Diving Deep into Bright Galaxies with SCUBA-2 COSMOS

Early in the history of the universe, huge, dusty galaxies churned out new stars. A new survey performed with a highly sensitive array of radio telescopes is poised to teach us more about this active period in our universe’s history.

photograph of alma telescopes

Arrays of radio telescopes like the Atacama Large Millimeter/submillimeter Array are a powerful tool for studying galaxies in the early universe. [Pablo Carrillo – ALMA (ESO/NAOJ/NRAO)]

Early Galactic Goings-On

Galaxies that shine at submillimeter wavelengths — often referred to simply as submillimeter galaxies — offer a window into the evolution of massive galaxies in the distant past. These galaxies generate copious amounts of optical and ultraviolet radiation from their furious star formation, but they’re so dusty that most of the emission that reaches us is longer in wavelength, in the submillimeter range. Submillimeter galaxies are a challenge for observers and modelers alike, as the two groups struggle to agree on how numerous these galaxies are and how their brightness varies over the course of the universe’s history. Can a new, high-resolution survey of the brightest of these galaxies shine a light on the matter?

Submillimeter Survey

In a recent publication, a team led by Chian-Chou Chen (陳建州) from the Academia Sinica Institute of Astronomy and Astrophysics, Taiwan, presented the first results from a new survey of bright submillimeter galaxies from when the universe was 1.2–3.3 billion years old. The sample was drawn from the Cosmological Evolution Survey, which was carried out with the Submillimetre Common-User Bolometer Array 2 instrument, giving the survey the moniker SCUBA-2 COSMOS.

Using the Atacama Large Millimeter/submillimeter Array (ALMA), the team explored several characteristics of 18 of the brightest galaxies surveyed in SCUBA-2 COSMOS:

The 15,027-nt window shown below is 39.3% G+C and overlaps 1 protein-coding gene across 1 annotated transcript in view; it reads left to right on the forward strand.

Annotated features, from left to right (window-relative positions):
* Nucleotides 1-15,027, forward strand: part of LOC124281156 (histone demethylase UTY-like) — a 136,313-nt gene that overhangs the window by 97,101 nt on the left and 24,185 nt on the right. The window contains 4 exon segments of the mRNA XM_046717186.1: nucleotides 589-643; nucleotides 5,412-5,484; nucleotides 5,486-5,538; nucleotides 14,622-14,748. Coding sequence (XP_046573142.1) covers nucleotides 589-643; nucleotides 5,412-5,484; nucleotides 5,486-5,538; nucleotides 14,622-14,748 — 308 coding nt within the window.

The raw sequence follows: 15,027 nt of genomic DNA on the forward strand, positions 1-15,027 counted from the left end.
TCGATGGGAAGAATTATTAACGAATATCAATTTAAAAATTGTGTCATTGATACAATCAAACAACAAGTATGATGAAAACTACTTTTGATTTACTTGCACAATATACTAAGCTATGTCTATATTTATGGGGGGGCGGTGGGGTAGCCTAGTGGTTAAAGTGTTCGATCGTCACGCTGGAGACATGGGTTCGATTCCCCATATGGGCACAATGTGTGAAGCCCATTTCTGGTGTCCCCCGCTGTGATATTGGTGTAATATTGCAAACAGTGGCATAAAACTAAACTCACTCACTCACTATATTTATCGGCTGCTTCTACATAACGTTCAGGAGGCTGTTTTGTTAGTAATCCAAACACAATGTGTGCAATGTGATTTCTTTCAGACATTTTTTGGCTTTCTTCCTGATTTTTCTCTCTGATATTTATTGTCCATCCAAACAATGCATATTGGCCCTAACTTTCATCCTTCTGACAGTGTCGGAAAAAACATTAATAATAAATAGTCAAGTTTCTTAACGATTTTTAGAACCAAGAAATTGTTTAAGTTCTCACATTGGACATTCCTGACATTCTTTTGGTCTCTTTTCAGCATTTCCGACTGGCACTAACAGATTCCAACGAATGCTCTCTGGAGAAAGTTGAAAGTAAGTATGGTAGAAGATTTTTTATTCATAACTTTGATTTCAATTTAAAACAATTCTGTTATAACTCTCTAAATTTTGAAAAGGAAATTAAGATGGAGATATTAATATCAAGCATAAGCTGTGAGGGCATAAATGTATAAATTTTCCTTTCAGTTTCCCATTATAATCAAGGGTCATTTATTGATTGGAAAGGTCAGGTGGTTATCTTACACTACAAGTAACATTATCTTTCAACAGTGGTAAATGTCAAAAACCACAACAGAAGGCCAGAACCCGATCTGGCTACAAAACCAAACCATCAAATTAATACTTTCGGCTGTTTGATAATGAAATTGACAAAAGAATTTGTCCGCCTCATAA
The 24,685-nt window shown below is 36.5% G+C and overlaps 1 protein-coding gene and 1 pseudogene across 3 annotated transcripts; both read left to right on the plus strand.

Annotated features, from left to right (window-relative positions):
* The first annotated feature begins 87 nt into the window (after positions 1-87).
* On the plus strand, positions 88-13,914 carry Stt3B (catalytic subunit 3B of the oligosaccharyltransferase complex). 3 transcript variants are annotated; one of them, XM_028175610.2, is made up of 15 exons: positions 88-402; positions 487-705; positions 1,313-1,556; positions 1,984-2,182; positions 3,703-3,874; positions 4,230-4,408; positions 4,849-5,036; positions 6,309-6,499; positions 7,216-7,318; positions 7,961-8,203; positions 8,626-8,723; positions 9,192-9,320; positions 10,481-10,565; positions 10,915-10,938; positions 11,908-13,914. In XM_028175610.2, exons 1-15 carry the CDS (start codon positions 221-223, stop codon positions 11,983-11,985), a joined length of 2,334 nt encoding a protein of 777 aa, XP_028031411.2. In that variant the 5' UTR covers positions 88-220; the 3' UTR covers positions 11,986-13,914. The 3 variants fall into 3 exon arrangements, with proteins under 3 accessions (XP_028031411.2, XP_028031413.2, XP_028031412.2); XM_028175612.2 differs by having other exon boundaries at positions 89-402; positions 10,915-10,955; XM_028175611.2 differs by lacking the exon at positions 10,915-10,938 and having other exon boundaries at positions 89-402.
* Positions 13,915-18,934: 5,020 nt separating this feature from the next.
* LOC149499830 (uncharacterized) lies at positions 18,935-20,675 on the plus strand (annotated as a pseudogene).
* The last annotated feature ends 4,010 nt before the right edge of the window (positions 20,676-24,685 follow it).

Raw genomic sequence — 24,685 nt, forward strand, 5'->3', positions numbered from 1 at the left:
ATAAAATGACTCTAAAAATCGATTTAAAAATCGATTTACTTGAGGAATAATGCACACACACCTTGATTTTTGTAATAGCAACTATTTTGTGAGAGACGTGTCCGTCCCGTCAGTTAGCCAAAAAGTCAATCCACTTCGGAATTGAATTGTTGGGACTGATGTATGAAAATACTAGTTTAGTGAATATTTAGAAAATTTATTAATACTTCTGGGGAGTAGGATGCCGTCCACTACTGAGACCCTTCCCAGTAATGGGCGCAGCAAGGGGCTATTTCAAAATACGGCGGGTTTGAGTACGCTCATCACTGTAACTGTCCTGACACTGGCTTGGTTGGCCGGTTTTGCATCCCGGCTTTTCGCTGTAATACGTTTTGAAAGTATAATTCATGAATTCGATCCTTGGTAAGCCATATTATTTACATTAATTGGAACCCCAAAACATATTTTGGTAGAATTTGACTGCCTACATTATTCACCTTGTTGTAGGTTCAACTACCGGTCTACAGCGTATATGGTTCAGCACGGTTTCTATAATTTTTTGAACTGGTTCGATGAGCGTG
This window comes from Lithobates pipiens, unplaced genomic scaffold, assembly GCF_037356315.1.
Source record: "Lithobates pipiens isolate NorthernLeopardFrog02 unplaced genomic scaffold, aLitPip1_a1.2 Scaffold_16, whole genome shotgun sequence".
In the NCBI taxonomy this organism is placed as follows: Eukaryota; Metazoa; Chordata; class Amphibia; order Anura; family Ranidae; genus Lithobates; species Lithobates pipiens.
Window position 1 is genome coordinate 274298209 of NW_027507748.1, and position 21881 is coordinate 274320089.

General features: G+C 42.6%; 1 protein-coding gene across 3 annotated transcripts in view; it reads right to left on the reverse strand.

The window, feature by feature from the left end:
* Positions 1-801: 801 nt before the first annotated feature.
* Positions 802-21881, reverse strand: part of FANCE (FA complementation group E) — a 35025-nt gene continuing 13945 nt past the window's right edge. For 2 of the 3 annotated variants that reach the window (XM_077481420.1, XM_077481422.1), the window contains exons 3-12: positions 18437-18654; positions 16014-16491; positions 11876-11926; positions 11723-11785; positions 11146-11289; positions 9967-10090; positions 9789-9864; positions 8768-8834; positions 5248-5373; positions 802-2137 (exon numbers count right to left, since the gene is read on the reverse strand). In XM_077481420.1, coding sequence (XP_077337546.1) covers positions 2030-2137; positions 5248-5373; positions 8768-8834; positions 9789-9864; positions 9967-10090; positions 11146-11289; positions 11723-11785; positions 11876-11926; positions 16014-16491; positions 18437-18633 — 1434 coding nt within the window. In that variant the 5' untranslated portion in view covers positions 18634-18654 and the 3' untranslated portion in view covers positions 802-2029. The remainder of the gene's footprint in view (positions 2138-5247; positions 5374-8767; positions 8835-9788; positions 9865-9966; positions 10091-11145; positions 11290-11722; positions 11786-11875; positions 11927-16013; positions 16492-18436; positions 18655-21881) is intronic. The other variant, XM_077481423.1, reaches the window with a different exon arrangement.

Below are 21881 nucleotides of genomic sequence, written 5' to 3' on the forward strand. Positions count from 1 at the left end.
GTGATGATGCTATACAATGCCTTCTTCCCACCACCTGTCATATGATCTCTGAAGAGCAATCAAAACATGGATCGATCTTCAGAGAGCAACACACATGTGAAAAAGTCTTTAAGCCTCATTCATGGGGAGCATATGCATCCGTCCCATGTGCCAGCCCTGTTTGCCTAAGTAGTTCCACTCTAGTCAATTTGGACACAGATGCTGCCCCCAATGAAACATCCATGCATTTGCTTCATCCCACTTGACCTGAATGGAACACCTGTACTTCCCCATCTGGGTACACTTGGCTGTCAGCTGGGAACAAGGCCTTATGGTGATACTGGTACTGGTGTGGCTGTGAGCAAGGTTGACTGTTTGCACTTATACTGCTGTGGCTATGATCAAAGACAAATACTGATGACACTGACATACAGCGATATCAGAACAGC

• plot of redshift versus 870 micron flux density

    Redshift distribution as a function of flux density at 870 microns for this survey (black circles) and previous works (blue squares and peach diamonds). Click to enlarge. [Chen et al. 2022]

    Redshift distribution: The median redshift for this sample is z = 3.3, which is higher than that of less luminous galaxies, suggesting that brighter submillimeter galaxies are found at higher redshifts (i.e., earlier in the universe).
  • Galaxy pairs: Five of the 18 galaxies investigated in this study are actually two galaxies. Of these, two appear to be physically associated. This implies that 40% of the paired galaxies in the sample are interacting.
  • Magnification: By modeling the gravitational field surrounding the galaxies, the team finds that only one is likely to be strongly lensed by a foreground galaxy.
  • Mass and number density: The authors estimated the average mass (350 billion solar masses, or about a third of the mass of the Milky Way) and number density (roughly 1 x 10-6 cMpc-3) of the galaxies to compare them to galaxy populations later in the universe.
plots and spectra of the five galaxy pairs in the sample

Images at a wavelength of 870 microns for the five galaxy pairs in the sample (top row). Spectra of the primary (middle row) and secondary (bottom row) galaxies in each pair. Click to enlarge. [Chen et al. 2022]

Interaction Implications

What do these findings imply about galaxies during this time period? The high proportion of submillimeter galaxies that are paired up suggests that interactions between galaxies play a large role in star formation at this stage in the universe’s development. And the true proportion of interacting galaxies may be higher — future surveys tailored to detecting faint emission lines from companion galaxies might reveal more interactions.

Given the masses and numbers of the galaxies studied in this work, it’s possible that bright submillimeter galaxies are an important missing link in the lineage of ancient galaxies: they may be the forebears of quiescent (i.e., not star-forming) galaxies that appear later in the universe — a population whose galactic ancestors have been difficult to determine.


“An ALMA Spectroscopic Survey of the Brightest Submillimeter Galaxies in the SCUBA-2-COSMOS Field (AS2COSPEC): Survey Description and First Results,” Chian-Chou Chen et al 2022 ApJ 929 159. doi:10.3847/1538-4357/ac61df